Dealing with design and engineering changes will always be part of the job for manufacturers due to constant innovation and changing consumer needs. What’s not constant, however, is the way that organizations agree to manage the changes internally. Disagreements can – and often do – occur, which makes the Form, Fit, and Function (F3) rule just that much more valuable.
A widely accepted best practice, the (F3) rule dictates that if a product’s form, fit, or function is affected by design or engineering change(s), a new part number should be created. If none of those aspects are affected, a revision will suffice.
Form, Fit, and Function
Form, fit, and function are subjective terms. To prevent any confusion, the F3 rule defines each word as follows:
- Form: The part’s dimensions, shape, weight, size material, and visual appearance.
- Fit: The part’s ability of the part to interface with, connect to, or join with other features of the assembly.
- Function: How the part is designed to perform within the assembly.
Applying these definitions, engineering teams can make clear and confident decisions about whether to create a new part number or implement a revision.
When to Create a New Part Number
Overall, a new part number needs to be created if the physical part or component changes. Examples of changes that trigger a new part number include, but aren’t limited to:
- Adding a new switch to a control box
- Altering component materials (e.g., switching from metal to plastic)
- Any major color change that affects the overall aesthetics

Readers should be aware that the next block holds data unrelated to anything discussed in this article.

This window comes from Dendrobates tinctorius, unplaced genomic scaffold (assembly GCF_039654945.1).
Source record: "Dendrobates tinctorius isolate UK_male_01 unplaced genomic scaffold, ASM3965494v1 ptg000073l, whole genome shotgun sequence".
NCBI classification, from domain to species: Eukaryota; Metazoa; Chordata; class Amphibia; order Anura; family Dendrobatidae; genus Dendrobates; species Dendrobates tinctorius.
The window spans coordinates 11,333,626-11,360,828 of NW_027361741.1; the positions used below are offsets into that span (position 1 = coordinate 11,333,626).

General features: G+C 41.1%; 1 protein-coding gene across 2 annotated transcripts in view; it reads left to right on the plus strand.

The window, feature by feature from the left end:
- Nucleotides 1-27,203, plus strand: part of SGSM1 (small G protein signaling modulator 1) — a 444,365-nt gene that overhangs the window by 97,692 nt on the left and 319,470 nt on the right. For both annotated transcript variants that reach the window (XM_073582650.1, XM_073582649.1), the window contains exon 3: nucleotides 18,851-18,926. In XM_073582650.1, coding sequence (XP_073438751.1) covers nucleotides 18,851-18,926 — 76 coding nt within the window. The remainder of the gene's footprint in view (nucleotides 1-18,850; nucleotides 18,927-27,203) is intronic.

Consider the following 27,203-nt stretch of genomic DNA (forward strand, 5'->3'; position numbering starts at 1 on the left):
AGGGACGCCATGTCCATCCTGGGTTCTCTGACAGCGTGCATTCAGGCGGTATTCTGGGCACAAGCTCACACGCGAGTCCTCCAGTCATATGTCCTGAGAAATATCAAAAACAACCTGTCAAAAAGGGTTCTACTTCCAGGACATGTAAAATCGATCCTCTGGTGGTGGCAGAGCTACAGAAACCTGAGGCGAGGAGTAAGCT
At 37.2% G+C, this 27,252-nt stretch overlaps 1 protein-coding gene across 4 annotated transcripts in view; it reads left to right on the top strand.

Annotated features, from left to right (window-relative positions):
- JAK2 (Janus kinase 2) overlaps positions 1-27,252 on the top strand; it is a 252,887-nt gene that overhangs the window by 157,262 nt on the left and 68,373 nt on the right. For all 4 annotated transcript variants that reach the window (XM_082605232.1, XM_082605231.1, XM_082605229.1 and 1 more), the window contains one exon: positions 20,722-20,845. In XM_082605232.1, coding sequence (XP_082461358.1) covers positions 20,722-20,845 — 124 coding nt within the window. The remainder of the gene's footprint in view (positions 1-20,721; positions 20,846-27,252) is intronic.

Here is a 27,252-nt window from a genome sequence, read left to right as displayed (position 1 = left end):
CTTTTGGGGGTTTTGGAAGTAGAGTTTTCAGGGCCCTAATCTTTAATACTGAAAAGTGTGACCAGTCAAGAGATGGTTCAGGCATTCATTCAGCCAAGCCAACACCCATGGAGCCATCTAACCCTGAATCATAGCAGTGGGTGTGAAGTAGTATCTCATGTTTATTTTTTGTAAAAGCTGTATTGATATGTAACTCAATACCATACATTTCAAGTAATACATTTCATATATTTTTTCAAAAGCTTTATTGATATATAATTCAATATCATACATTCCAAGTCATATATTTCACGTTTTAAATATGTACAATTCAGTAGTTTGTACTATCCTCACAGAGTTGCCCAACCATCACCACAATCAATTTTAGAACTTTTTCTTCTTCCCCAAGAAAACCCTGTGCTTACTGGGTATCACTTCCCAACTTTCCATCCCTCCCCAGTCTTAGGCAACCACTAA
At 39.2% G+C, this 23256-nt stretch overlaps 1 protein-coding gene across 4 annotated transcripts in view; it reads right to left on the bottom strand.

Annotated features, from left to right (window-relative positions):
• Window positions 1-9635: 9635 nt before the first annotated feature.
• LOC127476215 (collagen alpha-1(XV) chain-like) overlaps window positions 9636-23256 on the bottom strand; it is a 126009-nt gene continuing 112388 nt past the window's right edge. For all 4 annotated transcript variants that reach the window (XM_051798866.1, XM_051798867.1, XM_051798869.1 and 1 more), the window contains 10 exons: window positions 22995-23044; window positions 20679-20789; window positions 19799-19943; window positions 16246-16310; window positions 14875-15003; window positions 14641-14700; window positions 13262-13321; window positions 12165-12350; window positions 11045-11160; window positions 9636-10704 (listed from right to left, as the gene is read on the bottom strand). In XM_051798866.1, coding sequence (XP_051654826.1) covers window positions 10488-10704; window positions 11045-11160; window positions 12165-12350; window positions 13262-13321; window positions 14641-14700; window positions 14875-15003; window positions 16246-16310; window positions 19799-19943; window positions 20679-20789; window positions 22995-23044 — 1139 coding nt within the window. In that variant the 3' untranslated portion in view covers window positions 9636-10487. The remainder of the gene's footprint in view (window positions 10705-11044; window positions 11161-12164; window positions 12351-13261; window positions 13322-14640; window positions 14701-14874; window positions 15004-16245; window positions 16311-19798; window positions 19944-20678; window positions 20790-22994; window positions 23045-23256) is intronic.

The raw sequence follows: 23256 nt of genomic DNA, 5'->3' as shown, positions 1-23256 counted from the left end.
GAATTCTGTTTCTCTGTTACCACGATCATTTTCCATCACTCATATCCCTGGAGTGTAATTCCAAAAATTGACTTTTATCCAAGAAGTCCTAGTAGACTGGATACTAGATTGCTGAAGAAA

Creating new part numbers helps your inventory team keep the old and new parts separate; additionally, your suppliers and customers can easily track when the change was implemented.
Conversely, too many new part numbers can cause headaches. Since part numbers show on a bill of materials (BOM) any time the part number for a child assembly changes, the parent part number should also change. If the engineering team knows multiple changes are necessary, it is extremely helpful to create one new part number that includes all of those changes.
When to Make a Revision
Typically, a revision can be made if all of the changes are limited to the drawing, such as:
- Inserting drawing notes
- Updating incorrect drawing dimensions
- Making a minor color change that doesn’t impact form, fit, or function
A revision requires less paperwork, making it a preferred practice for many manufacturers. However, revisions can make it difficult to trace changes within a product in the future if, for example, you need to know which product iteration was shipped when. Service can also be difficult if a revision was implemented when, in fact, a new part number should have been created.
Communicating Your Changes
No matter which route your organization chooses, it’s imperative to communicate:
- The changes that were made
- Whether suppliers and customers need to look for either a revised drawing or a new part number
Suppliers need to know about revisions and new part numbers so they can update your orders to ensure shipment of the correct parts. Clearly communicate:
- What changed
- How quickly it needs to be made (immediately or running?)
- What they should do with any product that is stocked or in the process of being built
Customers are less impacted by revisions because you’re going to make sure they’re always getting the latest product version. However, when you create a new part number, customers need to know:
- Why and whether the old part number is obsolete or still available
- Any price changes, along with related details
While not every manufacturer uses the same approach to design and engineering changes, the F3 rule has proven to be a successful guide. Reference our new Revision vs. New Part Number infographic for at-a-glance advice on what to consider when applying the F3 rule and making decisions about next steps. Click the button below to access your copy now.